Monday, March 19, 2007

the shape of a mother

I stand in the mirror. It is not so uncomfortable afterall. Took a good long look at myself. Though the image is not perfect and hasn't been for many years, something looks different.

I turn to the left and turn to the right. Long pause. I admire this and that. I have strong hopes of becoming physically fit but I am still strong. My husband tells me almost everyday that I am beautiful. I know he means it. He is a man that goes without saying things unless they are sincere. There is something comforting in knowing that even when I don't feel very good in my own skin sometimes, I still have one person in this world that thinks I look "like a greek statue"- his words.

I smile in the mirror at this shape of a mother. I shall embrace it.

Sunday, March 18, 2007


She stared at the man standing at the phone booth. She looked closer and recognized him. His posture, hair, stature and voice were all familiar. He turned around and caught her glance. Big smile. His laugh lines were even more endearing.

They walk and talk and enjoy a spontaneous light lunch in Jackson Square. Get caught up. He asks for money. Hesitatingly, she hands him her last twenty dollar bill. They laugh. He walks on with his day and greets a friend to his left.

He told me "Homeless people are human beings just like the rest of us."

He is my uncle.

congrats to my blog sista

My beloved friend Laurel is celebrating her 100th blog anniversary. This means she has shared over 100 stories of courage, laughter, fear, love and loss, milestones and pondering reflections! Bravo Laurel! We embarked on this blog journey together, knowing our stories would free us in some way.

We are gals who are always looking for forums in which to make sense of things and to challenge ourselves in ways that aren't always comfortable. That is, to know our limits and reach beyond them. To seek to understand ourselves and our loved ones and to continue to grow as human beings. We know we are far from perfect. We just try to conduct ourselves in a real way. Sometimes fumbling and finding out the hard way but overall, we have turned out okay!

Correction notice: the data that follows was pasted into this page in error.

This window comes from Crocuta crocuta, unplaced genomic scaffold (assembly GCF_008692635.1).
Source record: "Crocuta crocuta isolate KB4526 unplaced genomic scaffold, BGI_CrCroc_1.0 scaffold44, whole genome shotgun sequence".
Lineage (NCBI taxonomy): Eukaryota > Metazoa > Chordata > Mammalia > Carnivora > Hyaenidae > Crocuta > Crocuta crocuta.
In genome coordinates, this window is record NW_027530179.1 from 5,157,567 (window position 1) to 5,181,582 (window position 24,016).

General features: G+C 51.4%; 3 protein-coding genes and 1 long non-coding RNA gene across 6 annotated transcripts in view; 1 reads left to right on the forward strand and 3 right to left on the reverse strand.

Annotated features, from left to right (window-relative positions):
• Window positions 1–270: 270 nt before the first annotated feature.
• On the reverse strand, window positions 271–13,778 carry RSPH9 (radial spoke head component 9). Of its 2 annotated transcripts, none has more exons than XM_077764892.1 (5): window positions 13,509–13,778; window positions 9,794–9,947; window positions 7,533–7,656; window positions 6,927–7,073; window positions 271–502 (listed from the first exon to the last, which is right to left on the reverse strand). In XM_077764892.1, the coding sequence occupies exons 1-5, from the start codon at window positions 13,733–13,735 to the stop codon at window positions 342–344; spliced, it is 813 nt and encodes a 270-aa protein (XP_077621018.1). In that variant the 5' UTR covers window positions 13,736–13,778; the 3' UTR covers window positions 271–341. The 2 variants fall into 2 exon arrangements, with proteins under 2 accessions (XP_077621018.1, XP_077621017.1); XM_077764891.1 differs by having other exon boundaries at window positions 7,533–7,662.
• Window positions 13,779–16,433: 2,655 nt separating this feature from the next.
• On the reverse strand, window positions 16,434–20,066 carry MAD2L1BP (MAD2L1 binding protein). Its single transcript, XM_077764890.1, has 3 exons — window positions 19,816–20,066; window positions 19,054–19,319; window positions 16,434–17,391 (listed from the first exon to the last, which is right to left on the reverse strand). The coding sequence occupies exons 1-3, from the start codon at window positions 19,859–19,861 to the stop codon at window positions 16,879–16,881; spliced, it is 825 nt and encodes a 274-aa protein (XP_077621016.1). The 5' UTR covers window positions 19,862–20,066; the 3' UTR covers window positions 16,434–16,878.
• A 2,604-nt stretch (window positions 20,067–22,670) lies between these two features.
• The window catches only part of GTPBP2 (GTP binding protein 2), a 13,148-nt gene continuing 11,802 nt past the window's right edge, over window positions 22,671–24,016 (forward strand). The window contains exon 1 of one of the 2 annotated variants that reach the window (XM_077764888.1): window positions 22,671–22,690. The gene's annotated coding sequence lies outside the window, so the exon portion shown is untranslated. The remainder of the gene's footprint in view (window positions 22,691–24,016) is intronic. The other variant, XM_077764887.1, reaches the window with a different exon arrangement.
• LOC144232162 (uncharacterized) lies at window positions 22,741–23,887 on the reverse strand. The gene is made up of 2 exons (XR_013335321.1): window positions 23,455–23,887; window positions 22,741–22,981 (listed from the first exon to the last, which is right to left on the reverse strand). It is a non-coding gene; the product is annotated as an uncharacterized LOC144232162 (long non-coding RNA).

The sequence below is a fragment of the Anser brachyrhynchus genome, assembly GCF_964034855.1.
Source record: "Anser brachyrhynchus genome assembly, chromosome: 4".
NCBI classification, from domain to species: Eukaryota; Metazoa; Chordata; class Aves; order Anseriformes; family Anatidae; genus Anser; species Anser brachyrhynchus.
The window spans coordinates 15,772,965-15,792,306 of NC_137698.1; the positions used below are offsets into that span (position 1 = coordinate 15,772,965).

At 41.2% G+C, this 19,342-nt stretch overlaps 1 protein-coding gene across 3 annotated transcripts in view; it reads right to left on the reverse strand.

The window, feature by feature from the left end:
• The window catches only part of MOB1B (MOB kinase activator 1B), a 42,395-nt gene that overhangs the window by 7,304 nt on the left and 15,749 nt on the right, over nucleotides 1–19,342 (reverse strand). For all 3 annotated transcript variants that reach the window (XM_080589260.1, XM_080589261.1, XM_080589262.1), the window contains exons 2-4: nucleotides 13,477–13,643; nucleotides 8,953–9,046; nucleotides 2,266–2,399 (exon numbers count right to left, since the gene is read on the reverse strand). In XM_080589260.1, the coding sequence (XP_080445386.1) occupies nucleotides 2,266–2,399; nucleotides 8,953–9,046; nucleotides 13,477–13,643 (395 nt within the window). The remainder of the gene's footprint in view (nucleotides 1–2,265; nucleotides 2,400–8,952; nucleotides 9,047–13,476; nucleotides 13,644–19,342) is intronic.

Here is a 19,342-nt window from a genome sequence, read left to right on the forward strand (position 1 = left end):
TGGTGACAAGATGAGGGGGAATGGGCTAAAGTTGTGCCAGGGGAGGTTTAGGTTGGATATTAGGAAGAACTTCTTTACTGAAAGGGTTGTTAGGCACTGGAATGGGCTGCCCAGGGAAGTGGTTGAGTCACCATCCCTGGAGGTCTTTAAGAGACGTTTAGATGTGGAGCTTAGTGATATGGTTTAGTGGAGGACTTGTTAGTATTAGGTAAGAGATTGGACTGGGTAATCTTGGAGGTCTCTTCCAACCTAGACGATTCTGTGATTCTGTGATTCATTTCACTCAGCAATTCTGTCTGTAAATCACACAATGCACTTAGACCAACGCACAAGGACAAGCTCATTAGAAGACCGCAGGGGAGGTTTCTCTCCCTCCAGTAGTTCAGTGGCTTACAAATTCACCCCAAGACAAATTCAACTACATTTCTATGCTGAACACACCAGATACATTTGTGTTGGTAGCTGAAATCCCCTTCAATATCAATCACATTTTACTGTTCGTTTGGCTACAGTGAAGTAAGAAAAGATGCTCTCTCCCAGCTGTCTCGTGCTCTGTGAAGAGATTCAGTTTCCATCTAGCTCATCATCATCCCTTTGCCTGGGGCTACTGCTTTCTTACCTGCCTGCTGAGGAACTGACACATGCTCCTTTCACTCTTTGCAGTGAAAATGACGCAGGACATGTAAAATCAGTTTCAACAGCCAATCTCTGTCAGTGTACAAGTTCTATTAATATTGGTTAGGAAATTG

I love you Laurel. Thank you for inspiring me to continue to write, despite my fears in doing so, at times. Thank you for challenging me when I second guess myself and for leading me to the light.

We will always be two school girls reaching out to eachother. Vulnerable yet so wise.

Love to thee.

Thursday, March 15, 2007


Though the clocks sprung forward this week, I clinged to time standing still. Funny how despite my yearning for spring, I have made a conscious effort not to wish away time. You see, for every season or occasion in the future that I long for, means I pay the price with time. I actually listen to my old fashioned clock tick sometimes and just look at our baby and snuggle with him longer.

I have told my niece that though there are many things to look forward to in life, nothing is more precious than the present. It is what we know, it is the here and now and that's all that counts. We have control over what we can do with our moments and how we can savour them all.

It is what we call soaking it up. Time well spent.

Wednesday, March 14, 2007

John Travolta

It doesn't matter what film he is in. He makes me weak. He makes my heart melt with his younger roles in Welcome Back Kotter, Grease, Saturday Night Fever or Perfect. John seemed to disappear for a while though and we didn't see him age too much on television. I've seen some interviews and movies but none for a while. Last week, some girlfriends and I went to Moms and Strollers at the theatre. Great time had by all! The movie was Wild Hogs, starrring you guessed it- John Travolta!

He is now in his early 50's and he is still a heart throb! I will always have a soft spot for this man!